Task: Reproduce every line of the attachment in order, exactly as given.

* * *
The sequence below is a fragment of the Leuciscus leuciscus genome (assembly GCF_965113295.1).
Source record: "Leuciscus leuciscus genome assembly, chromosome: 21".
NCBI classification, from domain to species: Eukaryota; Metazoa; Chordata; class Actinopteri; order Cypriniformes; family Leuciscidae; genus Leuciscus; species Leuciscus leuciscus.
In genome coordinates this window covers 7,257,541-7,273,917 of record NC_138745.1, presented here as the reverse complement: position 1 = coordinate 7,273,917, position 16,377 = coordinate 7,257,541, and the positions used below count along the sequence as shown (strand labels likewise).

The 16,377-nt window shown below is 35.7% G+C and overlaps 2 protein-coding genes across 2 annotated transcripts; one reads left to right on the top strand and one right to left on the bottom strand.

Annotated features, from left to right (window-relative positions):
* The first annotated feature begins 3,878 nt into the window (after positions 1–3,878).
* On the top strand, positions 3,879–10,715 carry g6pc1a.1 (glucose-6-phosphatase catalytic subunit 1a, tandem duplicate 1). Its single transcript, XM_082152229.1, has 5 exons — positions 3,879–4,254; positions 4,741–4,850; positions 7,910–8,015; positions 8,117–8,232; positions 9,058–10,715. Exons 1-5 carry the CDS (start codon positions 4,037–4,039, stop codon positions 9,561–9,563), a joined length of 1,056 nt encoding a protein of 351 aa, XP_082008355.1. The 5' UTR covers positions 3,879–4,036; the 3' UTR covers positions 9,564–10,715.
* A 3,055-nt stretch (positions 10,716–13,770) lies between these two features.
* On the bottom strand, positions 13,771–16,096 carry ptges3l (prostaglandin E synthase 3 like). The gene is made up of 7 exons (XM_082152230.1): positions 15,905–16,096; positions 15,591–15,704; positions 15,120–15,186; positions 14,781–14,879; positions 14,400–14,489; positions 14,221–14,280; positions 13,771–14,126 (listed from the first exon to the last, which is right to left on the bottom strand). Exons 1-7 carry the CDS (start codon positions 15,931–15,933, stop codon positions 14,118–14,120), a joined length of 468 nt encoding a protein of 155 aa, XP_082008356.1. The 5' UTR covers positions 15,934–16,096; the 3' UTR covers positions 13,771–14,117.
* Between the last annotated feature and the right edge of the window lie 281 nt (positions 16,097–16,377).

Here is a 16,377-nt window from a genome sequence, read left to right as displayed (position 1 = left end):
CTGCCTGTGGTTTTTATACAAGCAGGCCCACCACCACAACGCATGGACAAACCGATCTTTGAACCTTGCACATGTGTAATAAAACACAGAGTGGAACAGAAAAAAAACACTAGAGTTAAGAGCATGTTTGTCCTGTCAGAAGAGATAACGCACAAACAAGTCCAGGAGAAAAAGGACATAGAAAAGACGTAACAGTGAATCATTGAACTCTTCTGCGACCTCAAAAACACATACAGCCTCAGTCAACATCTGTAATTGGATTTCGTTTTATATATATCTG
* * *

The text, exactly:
The sequence below is a fragment of the Leuciscus leuciscus genome (assembly GCF_965113295.1).
Source record: "Leuciscus leuciscus genome assembly, chromosome: 21".
NCBI classification, from domain to species: Eukaryota; Metazoa; Chordata; class Actinopteri; order Cypriniformes; family Leuciscidae; genus Leuciscus; species Leuciscus leuciscus.
In genome coordinates this window covers 7,257,541-7,273,917 of record NC_138745.1, presented here as the reverse complement: position 1 = coordinate 7,273,917, position 16,377 = coordinate 7,257,541, and the positions used below count along the sequence as shown (strand labels likewise).

The 16,377-nt window shown below is 35.7% G+C and overlaps 2 protein-coding genes across 2 annotated transcripts; one reads left to right on the top strand and one right to left on the bottom strand.

Annotated features, from left to right (window-relative positions):
* The first annotated feature begins 3,878 nt into the window (after positions 1–3,878).
* On the top strand, positions 3,879–10,715 carry g6pc1a.1 (glucose-6-phosphatase catalytic subunit 1a, tandem duplicate 1). Its single transcript, XM_082152229.1, has 5 exons — positions 3,879–4,254; positions 4,741–4,850; positions 7,910–8,015; positions 8,117–8,232; positions 9,058–10,715. Exons 1-5 carry the CDS (start codon positions 4,037–4,039, stop codon positions 9,561–9,563), a joined length of 1,056 nt encoding a protein of 351 aa, XP_082008355.1. The 5' UTR covers positions 3,879–4,036; the 3' UTR covers positions 9,564–10,715.
* A 3,055-nt stretch (positions 10,716–13,770) lies between these two features.
* On the bottom strand, positions 13,771–16,096 carry ptges3l (prostaglandin E synthase 3 like). The gene is made up of 7 exons (XM_082152230.1): positions 15,905–16,096; positions 15,591–15,704; positions 15,120–15,186; positions 14,781–14,879; positions 14,400–14,489; positions 14,221–14,280; positions 13,771–14,126 (listed from the first exon to the last, which is right to left on the bottom strand). Exons 1-7 carry the CDS (start codon positions 15,931–15,933, stop codon positions 14,118–14,120), a joined length of 468 nt encoding a protein of 155 aa, XP_082008356.1. The 5' UTR covers positions 15,934–16,096; the 3' UTR covers positions 13,771–14,117.
* Between the last annotated feature and the right edge of the window lie 281 nt (positions 16,097–16,377).

Here is a 16,377-nt window from a genome sequence, read left to right as displayed (position 1 = left end):
CTGCCTGTGGTTTTTATACAAGCAGGCCCACCACCACAACGCATGGACAAACCGATCTTTGAACCTTGCACATGTGTAATAAAACACAGAGTGGAACAGAAAAAAAACACTAGAGTTAAGAGCATGTTTGTCCTGTCAGAAGAGATAACGCACAAACAAGTCCAGGAGAAAAAGGACATAGAAAAGACGTAACAGTGAATCATTGAACTCTTCTGCGACCTCAAAAACACATACAGCCTCAGTCAACATCTGTAATTGGATTTCGTTTTATATATATCTG